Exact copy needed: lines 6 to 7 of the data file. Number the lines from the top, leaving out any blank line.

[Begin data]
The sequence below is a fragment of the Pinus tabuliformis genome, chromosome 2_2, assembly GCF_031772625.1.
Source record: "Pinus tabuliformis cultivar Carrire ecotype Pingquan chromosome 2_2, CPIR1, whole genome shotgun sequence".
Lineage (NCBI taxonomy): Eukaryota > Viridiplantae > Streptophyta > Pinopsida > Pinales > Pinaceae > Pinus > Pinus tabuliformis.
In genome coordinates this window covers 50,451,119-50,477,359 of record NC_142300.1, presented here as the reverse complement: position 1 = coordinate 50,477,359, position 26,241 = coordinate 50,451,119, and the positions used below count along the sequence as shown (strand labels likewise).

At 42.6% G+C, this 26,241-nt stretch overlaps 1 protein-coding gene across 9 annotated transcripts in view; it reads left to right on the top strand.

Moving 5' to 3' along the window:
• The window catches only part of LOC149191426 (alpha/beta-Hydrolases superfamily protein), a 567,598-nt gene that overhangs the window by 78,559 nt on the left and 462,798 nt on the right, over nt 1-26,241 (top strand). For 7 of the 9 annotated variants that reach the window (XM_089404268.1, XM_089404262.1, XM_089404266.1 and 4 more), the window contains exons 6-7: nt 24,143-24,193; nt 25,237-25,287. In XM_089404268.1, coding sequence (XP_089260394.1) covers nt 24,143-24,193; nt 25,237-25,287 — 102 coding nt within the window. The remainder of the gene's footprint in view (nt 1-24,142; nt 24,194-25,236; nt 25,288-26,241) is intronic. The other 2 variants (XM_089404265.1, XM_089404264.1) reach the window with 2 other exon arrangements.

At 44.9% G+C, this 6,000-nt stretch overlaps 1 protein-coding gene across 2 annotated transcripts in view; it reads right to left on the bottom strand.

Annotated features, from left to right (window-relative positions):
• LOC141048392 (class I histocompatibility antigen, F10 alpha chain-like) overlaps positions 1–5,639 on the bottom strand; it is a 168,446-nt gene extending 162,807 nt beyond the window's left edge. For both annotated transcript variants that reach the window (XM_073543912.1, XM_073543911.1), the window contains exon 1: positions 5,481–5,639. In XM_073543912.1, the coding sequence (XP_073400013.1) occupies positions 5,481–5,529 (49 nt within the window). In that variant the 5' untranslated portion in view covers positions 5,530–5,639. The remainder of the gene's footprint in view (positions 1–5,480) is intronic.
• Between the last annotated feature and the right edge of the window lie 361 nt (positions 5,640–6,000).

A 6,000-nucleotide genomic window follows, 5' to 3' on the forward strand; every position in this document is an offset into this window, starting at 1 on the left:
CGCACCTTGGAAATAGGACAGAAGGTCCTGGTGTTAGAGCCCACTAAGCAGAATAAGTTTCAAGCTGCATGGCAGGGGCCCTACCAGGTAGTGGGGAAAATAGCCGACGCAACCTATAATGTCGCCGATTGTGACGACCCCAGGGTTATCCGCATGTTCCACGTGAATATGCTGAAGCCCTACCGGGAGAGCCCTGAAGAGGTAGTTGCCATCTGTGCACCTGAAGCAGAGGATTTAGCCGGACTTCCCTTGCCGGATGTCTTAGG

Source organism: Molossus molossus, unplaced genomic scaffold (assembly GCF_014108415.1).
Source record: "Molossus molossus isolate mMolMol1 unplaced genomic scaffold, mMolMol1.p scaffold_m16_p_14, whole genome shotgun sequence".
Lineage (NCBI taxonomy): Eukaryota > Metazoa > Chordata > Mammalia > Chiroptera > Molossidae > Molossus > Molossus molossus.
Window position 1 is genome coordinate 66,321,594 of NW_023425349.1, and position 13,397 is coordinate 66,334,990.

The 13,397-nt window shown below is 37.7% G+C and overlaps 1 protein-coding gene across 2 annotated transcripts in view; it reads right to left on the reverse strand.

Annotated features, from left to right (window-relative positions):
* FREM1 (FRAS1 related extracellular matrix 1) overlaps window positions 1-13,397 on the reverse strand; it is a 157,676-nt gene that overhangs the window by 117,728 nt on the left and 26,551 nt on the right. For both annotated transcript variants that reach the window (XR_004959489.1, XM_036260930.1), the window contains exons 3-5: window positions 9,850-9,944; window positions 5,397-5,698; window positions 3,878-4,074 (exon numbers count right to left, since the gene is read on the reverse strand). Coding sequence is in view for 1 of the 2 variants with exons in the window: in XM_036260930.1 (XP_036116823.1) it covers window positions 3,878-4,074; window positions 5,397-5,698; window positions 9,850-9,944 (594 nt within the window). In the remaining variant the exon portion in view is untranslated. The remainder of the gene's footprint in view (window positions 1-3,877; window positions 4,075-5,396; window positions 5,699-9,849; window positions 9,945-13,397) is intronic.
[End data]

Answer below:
Moving 5' to 3' along the window:
• The window catches only part of LOC149191426 (alpha/beta-Hydrolases superfamily protein), a 567,598-nt gene that overhangs the window by 78,559 nt on the left and 462,798 nt on the right, over nt 1-26,241 (top strand). For 7 of the 9 annotated variants that reach the window (XM_089404268.1, XM_089404262.1, XM_089404266.1 and 4 more), the window contains exons 6-7: nt 24,143-24,193; nt 25,237-25,287. In XM_089404268.1, coding sequence (XP_089260394.1) covers nt 24,143-24,193; nt 25,237-25,287 — 102 coding nt within the window. The remainder of the gene's footprint in view (nt 1-24,142; nt 24,194-25,236; nt 25,288-26,241) is intronic. The other 2 variants (XM_089404265.1, XM_089404264.1) reach the window with 2 other exon arrangements.